On the fourth night of demonstrations in Spain against the arrest of rapper Pablo Hasél, things got out of control again in several cities. In Barcelona, rioters looted shops and tried to set fire to bank buildings.
Also in Girona, people were targeting banks, among other things. That‘s where windows were thrown in. Cops who intervene were thrown with bottles and stones.
With dozens of equal young rioters penetrated the banks:
“ The age of the people who go out into the street stands out,” says correspondent Rop Zoutberg. “They are roughly between 16 and 25 years old, and come from radical left-wing and anti-fascist movements. They mix in Catalonia, where Pablo Hasél comes from, with separatist captains who have experience with the city guerrilla, as you saw it in the 2017 independence referendum.”
“ These rioters are aiming blazing barricades with trash containers, rental scooters or whatever,” says Zoutberg. “They immediately seek the confrontation with police and ME. Other young people will also go out to the streets out of direct frustration about coronare rules. They have been under the pressure of mandatory indoors for a year, or are limited in their movements by closed cafes and limited meetings. This pent-up disgust for a state that imposes rules and imposes rappers, rightly or not, is now coming out.”
Since Tuesday, demonstrators in Spain have taken to the streets to demonstrate for the release of rapper Pablo Hasél, who has been convicted of the desecration of majesty and the glorification of terrorism in his texts. They speak of a restriction on freedom of expression, a discussion which has now reached Spanish politics.
The demonstrations have resulted in riots every evening, especially in Catalan cities but also in Madrid. At least 80 people have been arrested this week.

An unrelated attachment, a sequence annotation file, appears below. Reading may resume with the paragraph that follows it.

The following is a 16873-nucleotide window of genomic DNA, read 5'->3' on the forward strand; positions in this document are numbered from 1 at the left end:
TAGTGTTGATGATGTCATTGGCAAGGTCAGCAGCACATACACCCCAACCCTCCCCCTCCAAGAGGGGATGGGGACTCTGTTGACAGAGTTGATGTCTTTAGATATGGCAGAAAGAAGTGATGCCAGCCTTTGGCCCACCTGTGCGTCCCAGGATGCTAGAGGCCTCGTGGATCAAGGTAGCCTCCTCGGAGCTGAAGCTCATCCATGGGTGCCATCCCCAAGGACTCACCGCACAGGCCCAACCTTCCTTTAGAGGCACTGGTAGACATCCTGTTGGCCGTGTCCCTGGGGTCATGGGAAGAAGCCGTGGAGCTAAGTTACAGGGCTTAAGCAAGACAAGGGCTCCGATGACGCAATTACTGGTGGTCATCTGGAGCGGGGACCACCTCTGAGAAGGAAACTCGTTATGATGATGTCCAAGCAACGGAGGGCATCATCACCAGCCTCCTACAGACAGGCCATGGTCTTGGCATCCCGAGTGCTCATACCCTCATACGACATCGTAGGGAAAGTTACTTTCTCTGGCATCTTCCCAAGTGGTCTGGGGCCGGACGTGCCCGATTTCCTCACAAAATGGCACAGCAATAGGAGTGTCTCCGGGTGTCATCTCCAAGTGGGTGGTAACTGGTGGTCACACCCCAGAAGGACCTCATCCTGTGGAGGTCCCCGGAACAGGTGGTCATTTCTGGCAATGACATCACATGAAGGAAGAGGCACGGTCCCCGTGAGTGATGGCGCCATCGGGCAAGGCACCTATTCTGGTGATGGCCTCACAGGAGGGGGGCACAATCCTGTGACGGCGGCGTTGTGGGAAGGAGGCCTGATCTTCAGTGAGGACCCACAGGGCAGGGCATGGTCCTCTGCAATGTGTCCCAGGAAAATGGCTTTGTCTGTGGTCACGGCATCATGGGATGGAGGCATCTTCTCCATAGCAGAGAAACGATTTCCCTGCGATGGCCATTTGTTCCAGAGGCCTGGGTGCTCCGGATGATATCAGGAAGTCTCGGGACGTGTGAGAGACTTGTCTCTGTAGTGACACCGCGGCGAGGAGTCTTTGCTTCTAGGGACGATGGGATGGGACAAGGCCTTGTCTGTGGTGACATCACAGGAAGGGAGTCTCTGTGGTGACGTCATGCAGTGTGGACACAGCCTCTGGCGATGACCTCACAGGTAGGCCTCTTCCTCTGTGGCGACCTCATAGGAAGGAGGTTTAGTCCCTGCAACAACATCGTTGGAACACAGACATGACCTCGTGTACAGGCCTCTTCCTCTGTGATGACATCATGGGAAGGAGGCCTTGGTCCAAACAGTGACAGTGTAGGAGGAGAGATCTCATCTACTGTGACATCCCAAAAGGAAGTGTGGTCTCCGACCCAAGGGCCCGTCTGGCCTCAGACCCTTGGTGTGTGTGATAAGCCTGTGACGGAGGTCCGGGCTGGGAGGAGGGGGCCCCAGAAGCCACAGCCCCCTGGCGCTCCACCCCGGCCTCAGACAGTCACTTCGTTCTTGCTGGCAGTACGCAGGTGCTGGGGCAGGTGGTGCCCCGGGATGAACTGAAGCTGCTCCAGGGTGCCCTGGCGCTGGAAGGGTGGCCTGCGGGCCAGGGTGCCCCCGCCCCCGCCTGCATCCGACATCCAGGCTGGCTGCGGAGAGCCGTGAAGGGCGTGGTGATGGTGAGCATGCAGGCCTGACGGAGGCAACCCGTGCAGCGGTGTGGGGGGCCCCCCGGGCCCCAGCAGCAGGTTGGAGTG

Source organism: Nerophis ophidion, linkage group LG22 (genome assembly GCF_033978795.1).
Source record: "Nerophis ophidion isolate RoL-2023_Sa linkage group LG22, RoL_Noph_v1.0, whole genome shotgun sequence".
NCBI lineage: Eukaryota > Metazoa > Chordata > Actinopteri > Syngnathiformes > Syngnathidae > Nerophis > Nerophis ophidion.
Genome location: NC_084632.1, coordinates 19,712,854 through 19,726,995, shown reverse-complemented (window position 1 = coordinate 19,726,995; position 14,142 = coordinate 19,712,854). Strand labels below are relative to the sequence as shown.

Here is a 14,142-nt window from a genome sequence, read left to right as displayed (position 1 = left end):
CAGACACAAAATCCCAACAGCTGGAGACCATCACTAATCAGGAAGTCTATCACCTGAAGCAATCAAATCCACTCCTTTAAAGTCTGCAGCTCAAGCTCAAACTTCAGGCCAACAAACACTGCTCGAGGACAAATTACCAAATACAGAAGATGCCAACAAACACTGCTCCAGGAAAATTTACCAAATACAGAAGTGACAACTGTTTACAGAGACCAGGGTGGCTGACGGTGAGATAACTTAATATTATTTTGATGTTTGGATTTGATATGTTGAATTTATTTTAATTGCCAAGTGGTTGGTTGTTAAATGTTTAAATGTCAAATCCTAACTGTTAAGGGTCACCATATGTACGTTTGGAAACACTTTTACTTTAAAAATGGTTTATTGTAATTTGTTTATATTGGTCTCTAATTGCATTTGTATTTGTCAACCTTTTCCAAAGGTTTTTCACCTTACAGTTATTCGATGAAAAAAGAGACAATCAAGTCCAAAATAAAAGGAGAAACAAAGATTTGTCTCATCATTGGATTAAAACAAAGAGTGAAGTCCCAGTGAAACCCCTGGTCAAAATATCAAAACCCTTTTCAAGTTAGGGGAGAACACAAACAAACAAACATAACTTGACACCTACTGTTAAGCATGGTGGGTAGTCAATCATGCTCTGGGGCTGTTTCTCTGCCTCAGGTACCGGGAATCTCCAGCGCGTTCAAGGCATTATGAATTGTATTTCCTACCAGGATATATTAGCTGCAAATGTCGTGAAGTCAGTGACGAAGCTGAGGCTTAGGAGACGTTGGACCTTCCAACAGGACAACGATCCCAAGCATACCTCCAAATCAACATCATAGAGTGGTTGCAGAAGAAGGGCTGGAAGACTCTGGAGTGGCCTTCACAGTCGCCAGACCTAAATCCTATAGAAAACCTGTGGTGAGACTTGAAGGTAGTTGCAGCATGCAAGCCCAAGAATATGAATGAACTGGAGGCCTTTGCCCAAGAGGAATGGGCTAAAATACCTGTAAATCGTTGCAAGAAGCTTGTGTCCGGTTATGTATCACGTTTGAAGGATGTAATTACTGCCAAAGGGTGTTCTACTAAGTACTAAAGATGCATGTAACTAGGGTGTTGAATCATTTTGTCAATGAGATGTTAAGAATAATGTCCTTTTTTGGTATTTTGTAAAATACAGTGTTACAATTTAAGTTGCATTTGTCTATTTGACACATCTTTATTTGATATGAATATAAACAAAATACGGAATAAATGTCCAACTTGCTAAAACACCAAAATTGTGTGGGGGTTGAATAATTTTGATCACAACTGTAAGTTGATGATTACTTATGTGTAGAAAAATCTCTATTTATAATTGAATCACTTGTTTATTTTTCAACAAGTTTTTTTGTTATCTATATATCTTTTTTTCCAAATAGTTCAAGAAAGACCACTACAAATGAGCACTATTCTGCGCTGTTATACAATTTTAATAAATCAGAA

According to the newspaper El País, last evening in Barcelona there were about 2000 demonstrators on their feet, with which it was busier than the day before. Part of them became violent.
Last evening, the Spanish Prime Minister Sánchez spoke disapproving remarks about the riots of recent days. “Violence is an attack on democracy,” he said in a speech. Sánchez did promise to extend freedom of expression without explaining it.
“ The imprisonment of Hasél splits the left-wing government coalition of Spain,” says Zoutberg. “On the one hand is Prime Minister Sánchez‘s Social Democratic PSOE. It condemned the protests of radical young people. On the other hand, the most radical flank, that of Podemos, acts.”
In a tweet, one of the leaders of Podemos praised the young people who stand up for the right to freedom of expression. “That sounds beautiful,” says Zoutberg, “but the party is accused of not condemning violent violence at any time.”
The PSOE wants to amend the laws on majesty’s desecration and the glorification of terrorism, thereby raising the threshold for persecution a lot higher. Podemos goes much further. He simply wants all those laws to be deleted.